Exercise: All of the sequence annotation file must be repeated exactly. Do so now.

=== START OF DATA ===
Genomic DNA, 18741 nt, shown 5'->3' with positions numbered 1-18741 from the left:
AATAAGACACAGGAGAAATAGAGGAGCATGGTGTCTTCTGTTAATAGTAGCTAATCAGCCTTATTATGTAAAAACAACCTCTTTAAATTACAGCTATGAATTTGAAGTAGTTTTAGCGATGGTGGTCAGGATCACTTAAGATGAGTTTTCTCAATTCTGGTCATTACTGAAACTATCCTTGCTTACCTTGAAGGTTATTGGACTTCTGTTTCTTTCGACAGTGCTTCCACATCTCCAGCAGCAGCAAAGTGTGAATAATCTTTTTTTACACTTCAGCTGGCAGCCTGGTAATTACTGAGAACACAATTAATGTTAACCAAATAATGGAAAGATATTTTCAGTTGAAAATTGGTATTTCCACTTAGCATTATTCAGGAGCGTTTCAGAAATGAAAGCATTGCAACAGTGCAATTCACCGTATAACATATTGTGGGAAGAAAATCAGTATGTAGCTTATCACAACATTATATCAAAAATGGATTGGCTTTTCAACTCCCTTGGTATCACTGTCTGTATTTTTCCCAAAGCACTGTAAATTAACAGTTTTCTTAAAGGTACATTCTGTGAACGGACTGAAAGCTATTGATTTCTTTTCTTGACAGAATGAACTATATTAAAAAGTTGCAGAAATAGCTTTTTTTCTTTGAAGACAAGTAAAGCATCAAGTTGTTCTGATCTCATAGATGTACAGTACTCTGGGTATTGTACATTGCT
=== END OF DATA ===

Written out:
Genomic DNA, 18741 nt, shown 5'->3' with positions numbered 1-18741 from the left:
AATAAGACACAGGAGAAATAGAGGAGCATGGTGTCTTCTGTTAATAGTAGCTAATCAGCCTTATTATGTAAAAACAACCTCTTTAAATTACAGCTATGAATTTGAAGTAGTTTTAGCGATGGTGGTCAGGATCACTTAAGATGAGTTTTCTCAATTCTGGTCATTACTGAAACTATCCTTGCTTACCTTGAAGGTTATTGGACTTCTGTTTCTTTCGACAGTGCTTCCACATCTCCAGCAGCAGCAAAGTGTGAATAATCTTTTTTTACACTTCAGCTGGCAGCCTGGTAATTACTGAGAACACAATTAATGTTAACCAAATAATGGAAAGATATTTTCAGTTGAAAATTGGTATTTCCACTTAGCATTATTCAGGAGCGTTTCAGAAATGAAAGCATTGCAACAGTGCAATTCACCGTATAACATATTGTGGGAAGAAAATCAGTATGTAGCTTATCACAACATTATATCAAAAATGGATTGGCTTTTCAACTCCCTTGGTATCACTGTCTGTATTTTTCCCAAAGCACTGTAAATTAACAGTTTTCTTAAAGGTACATTCTGTGAACGGACTGAAAGCTATTGATTTCTTTTCTTGACAGAATGAACTATATTAAAAAGTTGCAGAAATAGCTTTTTTTCTTTGAAGACAAGTAAAGCATCAAGTTGTTCTGATCTCATAGATGTACAGTACTCTGGGTATTGTACATTGCT